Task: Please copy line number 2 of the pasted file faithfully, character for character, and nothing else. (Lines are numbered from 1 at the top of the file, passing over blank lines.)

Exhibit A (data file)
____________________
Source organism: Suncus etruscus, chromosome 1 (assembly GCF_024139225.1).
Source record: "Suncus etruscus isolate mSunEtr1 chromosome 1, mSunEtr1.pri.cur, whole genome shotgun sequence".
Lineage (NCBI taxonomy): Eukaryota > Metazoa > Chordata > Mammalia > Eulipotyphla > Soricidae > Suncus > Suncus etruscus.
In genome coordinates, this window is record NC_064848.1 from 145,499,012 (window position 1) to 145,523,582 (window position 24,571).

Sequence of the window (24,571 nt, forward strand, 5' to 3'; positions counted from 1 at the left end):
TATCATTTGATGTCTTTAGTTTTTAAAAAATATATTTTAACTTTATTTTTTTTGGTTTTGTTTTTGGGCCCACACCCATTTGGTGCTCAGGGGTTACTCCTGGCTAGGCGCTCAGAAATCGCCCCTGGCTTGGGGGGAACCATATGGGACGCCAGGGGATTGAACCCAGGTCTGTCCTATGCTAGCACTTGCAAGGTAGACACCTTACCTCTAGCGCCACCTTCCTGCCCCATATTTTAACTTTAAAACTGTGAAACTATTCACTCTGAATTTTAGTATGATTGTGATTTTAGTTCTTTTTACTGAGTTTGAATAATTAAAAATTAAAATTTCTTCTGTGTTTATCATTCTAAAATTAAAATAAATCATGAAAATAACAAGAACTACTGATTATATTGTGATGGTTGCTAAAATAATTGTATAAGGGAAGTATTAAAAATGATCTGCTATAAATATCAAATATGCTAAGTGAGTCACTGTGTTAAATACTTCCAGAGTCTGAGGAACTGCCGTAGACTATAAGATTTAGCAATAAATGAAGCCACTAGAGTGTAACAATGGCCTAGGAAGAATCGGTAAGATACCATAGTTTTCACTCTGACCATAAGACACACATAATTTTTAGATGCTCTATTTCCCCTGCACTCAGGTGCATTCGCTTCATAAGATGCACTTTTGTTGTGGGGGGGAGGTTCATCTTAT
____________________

Source record: "Suncus etruscus isolate mSunEtr1 chromosome 1, mSunEtr1.pri.cur, whole genome shotgun sequence".